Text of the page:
Food Server Jobs
Food Server Overview
Food server jobs include all positions that involve transporting food to diners. Also known as waiters and waitresses, they often work in bars, restaurants and private clubs. The wait staff is the public face of a restaurant, and they are the ones who keep customers coming back. They move throughout the building, taking orders and delivering them to the kitchen staff. If customers have questions about the food or service, they will answer them. Food servers bring plates to the table, clear tables after diners finish and refill drinks before imputing their checks and bills into a point of sale system. When not working with customers, the wait staff typically takes care of to-go orders, refills condiments and does light housekeeping. Strong customer service skills and the ability to work independently can also help servers find work as bartenders, banquet servers and kitchen helpers.
Food Server Education Requirements
A college degree is not mandatory for food servers. Only 22 percent of all waiters and waitresses have an associate's degree or higher, and less than 30 percent of all workers attended college. Nearly half of all food servers have only a high school diploma or its equivalent. Most waiters and waitresses spend several days shadowing an experienced server before working with customers. They learn how to operate the POS and computer system and how to handle problems with customers. Food servers must also be able to carry heavy trays and spend long hours standing on their feet.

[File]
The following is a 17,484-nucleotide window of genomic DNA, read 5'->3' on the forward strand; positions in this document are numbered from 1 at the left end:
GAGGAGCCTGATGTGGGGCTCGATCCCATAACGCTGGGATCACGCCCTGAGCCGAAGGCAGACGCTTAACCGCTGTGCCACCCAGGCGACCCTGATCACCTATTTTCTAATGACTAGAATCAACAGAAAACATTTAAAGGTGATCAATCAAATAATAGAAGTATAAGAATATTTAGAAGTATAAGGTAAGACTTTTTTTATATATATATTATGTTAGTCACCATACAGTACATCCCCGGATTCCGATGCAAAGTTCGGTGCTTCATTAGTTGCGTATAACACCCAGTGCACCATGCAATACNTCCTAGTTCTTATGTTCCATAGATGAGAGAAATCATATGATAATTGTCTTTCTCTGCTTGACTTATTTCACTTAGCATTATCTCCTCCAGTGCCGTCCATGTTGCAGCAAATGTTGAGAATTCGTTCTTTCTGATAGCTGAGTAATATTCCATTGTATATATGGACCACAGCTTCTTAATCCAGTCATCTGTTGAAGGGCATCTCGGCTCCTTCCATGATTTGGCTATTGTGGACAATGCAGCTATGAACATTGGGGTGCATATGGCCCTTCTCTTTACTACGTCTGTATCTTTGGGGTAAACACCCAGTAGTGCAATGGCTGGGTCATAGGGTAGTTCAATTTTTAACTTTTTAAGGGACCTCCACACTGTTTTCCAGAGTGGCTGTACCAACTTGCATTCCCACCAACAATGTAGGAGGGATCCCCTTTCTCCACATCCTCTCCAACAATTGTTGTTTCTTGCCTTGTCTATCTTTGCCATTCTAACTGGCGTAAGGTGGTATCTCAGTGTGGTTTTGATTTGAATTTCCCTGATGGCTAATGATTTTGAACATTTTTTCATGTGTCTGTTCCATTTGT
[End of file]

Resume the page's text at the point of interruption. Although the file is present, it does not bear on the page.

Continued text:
Food Server Job Market
The expected outlook for food server jobs calls for these positions to increase by 6 percent by 2022. Though this is a slower than average rate of growth, it indicates an increase of 131,800, which will become available in the future. As restaurants and dining establishments experience a high rate of turnover, there will always be companies looking for trained waiters and waitresses.
Food Server Salary
The median hourly wage for all food servers is $8.92, which equates to $18,540 a year. Federal law puts the minimum wage for waiters at $2.13 an hour, but if the employee does not make a minimum wage of $7.25 with tips and wages combined, the employer must pay the difference.